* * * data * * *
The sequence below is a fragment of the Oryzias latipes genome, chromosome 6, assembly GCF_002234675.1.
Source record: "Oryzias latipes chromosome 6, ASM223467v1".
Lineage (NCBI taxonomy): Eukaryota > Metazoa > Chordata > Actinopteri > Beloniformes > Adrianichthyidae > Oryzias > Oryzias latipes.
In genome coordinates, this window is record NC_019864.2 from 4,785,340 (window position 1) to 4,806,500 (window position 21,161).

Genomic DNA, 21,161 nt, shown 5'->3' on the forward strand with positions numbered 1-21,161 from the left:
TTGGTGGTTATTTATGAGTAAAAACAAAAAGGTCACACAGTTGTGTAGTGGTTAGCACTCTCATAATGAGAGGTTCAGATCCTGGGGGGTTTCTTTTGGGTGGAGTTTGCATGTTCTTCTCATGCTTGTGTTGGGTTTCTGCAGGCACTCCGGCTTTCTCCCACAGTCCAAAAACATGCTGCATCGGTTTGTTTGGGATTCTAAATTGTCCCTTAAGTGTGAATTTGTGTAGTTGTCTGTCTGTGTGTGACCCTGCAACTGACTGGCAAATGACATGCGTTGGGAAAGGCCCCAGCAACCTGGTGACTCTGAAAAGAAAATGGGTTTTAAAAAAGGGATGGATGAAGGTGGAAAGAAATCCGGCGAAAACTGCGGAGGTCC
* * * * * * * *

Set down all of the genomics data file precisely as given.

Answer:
The sequence below is a fragment of the Oryzias latipes genome, chromosome 6, assembly GCF_002234675.1.
Source record: "Oryzias latipes chromosome 6, ASM223467v1".
Lineage (NCBI taxonomy): Eukaryota > Metazoa > Chordata > Actinopteri > Beloniformes > Adrianichthyidae > Oryzias > Oryzias latipes.
In genome coordinates, this window is record NC_019864.2 from 4,785,340 (window position 1) to 4,806,500 (window position 21,161).

Genomic DNA, 21,161 nt, shown 5'->3' on the forward strand with positions numbered 1-21,161 from the left:
TTGGTGGTTATTTATGAGTAAAAACAAAAAGGTCACACAGTTGTGTAGTGGTTAGCACTCTCATAATGAGAGGTTCAGATCCTGGGGGGTTTCTTTTGGGTGGAGTTTGCATGTTCTTCTCATGCTTGTGTTGGGTTTCTGCAGGCACTCCGGCTTTCTCCCACAGTCCAAAAACATGCTGCATCGGTTTGTTTGGGATTCTAAATTGTCCCTTAAGTGTGAATTTGTGTAGTTGTCTGTCTGTGTGTGACCCTGCAACTGACTGGCAAATGACATGCGTTGGGAAAGGCCCCAGCAACCTGGTGACTCTGAAAAGAAAATGGGTTTTAAAAAAGGGATGGATGAAGGTGGAAAGAAATCCGGCGAAAACTGCGGAGGTCC